In one of her last emails to me, Patty wrote that I shouldn’t “over-thank” her. I’d thanked her for supporting an application and written with good news. She said I’d earned it. I knew that I hadn’t earned it alone—she had helped. Patty was always self-effacing. She worked to make others feel confident and heard. She was feminist in the important sense of thinking beyond herself, thinking of ways to pass along what she had to others. For me, this quality was encapsulated in her expression “onward.” Sometimes it also seemed a defiance of academia’s bureaucratic obstacles. She reminded me of my PhD adviser, Cathy Portuges, who shunned academia’s “old boy’s network.” Patty shunned the egotism of academics who defined themselves by their institutional credentials rather than by their contributions to making things easier for people without connections.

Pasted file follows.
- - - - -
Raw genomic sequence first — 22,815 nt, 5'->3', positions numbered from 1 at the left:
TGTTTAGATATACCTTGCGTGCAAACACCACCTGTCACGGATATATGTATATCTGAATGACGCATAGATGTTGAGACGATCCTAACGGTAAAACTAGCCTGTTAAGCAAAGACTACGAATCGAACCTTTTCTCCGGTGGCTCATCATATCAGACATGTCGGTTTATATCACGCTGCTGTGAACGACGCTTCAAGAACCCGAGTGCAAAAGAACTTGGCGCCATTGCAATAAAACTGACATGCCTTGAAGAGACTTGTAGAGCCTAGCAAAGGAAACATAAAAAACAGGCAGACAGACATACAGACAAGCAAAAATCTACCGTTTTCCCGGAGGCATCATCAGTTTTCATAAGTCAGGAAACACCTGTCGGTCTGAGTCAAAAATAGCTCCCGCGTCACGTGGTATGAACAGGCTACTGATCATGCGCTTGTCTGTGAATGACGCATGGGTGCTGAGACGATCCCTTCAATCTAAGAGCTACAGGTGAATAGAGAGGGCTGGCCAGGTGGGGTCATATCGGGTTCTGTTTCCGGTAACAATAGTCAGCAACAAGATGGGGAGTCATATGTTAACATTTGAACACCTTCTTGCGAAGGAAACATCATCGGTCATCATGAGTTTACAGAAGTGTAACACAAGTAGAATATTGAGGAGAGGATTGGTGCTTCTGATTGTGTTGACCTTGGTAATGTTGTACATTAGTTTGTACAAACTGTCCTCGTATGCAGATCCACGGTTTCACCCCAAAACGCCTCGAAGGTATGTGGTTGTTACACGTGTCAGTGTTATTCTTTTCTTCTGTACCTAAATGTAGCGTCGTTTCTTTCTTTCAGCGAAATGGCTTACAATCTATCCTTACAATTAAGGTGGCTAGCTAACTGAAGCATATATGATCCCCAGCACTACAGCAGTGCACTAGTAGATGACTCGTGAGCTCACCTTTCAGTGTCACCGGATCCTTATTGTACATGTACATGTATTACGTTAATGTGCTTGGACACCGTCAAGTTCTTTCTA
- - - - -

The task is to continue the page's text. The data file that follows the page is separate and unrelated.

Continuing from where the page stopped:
I first met Patty in 2004 during a phone interview for a...

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